How to tackle the coast between the Kyle of Tongue and Hope had been something I had been pondering for a while. After crossing the Kyle of Tongue causeway there is a road up the right hand side of the peninsula but it is a dead-end. After that it’s trackless, pathless open moorland all the way round to the river Hope and Loch Hope. There are several rivers to cross on the way and lochs and lochans to pass. It looked really tough. So I debated between trying to find a route around the coast or sticking entirely to the A838. The latter was simple but felt like a bit of a cop-out. The former might not even be possible in a day in October, given the hours of day light and would be very tough. So in the end I opted for a compromise between the two options. I’d do a circular walk from the Kyle of Hope, up the east side of the peninsula along the road through Melness and East Strathan to Strathan bay and then walk back to the Kyle of Hope. Then the next day I’d follow the A838 from the Kyle of Tongue to Hope. In this way I’d cover all the coast that was safely accessible, over the course of 2 days.
This was the first day of a 5 day trip to Northern Scotland. It was later in the year than I would have liked, October, but I had struggled to get accommodation any earlier in the year and even then I had ended up staying in Thurso and in what trip advisor told me was (at the time, at least) the worst reviewed hotel in Thurso.
I drove from home to Luton Airport, parked in the long-stay car park and then flew from Luton to Inverness where I had booked a hire car. As I mentioned last time, I was not especially pleased (and the lady extremely apologetic) to find the only car available in the cheapest “group A” I had booked was a pink Fiat 500. I really didn’t want to be driving a pink car, even for 5 days. However I also really didn’t want to pay extra for an upgrade, either, which was the only alternative I was offered. So, pink Fiat 500 it was. I had to hope no one saw me getting in or out of it! Well fortunately I felt it was more a pinky red than shocking pink, but I was still not impressed.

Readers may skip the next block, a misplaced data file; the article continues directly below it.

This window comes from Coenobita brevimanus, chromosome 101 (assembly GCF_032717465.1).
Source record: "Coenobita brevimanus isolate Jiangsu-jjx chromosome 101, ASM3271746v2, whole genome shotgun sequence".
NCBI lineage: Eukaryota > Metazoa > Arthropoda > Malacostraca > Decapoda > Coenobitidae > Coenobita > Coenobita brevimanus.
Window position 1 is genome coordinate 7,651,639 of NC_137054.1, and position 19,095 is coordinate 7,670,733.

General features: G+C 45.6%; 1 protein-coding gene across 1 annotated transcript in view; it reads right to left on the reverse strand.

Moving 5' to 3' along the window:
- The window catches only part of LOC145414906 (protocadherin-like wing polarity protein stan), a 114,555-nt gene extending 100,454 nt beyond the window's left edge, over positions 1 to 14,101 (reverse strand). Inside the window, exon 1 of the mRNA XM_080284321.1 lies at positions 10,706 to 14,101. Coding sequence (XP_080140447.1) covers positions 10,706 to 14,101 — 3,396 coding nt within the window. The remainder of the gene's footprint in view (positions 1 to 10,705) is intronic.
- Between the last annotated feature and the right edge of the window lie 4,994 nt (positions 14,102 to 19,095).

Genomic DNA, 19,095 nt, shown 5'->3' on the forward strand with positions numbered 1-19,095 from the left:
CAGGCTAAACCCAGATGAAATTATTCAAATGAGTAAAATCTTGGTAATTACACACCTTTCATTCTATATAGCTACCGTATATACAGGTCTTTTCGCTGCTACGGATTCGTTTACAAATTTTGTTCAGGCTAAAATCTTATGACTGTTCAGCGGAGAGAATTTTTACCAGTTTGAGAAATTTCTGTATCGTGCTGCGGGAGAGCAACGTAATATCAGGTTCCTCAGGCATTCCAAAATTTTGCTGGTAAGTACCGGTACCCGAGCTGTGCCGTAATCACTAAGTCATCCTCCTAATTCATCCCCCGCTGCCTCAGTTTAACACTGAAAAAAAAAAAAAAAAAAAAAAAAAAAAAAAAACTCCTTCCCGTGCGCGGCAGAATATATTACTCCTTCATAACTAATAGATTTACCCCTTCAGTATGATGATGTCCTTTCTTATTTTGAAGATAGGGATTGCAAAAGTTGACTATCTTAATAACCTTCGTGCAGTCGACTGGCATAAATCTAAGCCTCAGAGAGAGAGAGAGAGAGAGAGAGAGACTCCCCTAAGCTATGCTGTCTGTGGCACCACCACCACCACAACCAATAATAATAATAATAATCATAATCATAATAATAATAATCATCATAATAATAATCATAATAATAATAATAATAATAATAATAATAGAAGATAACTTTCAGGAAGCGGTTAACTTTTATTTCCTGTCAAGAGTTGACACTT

I drove this via the A9, then the A839 to Lairg and lastly the bit I had not been looking forward to – the A836. As almost this entire stretch of A-road, over 30 miles, was single track with passing places. I’m not sure how such a road can be called as an A-road really, but it was better than I expected. I am used to single track roads with high hedges so you can’t see far ahead. This wasn’t like that though, mostly it was wide an open, so you could actually see traffic coming towards you from quite some distance away so there was usually time for one of the drivers to go into one of the regular passing places, so no constant reversing. This took me to Tongue where I turned left and parked on the causeway at the Kyle of Tongue, at the western of the two car parks on the causeway, where I started the previous walk from.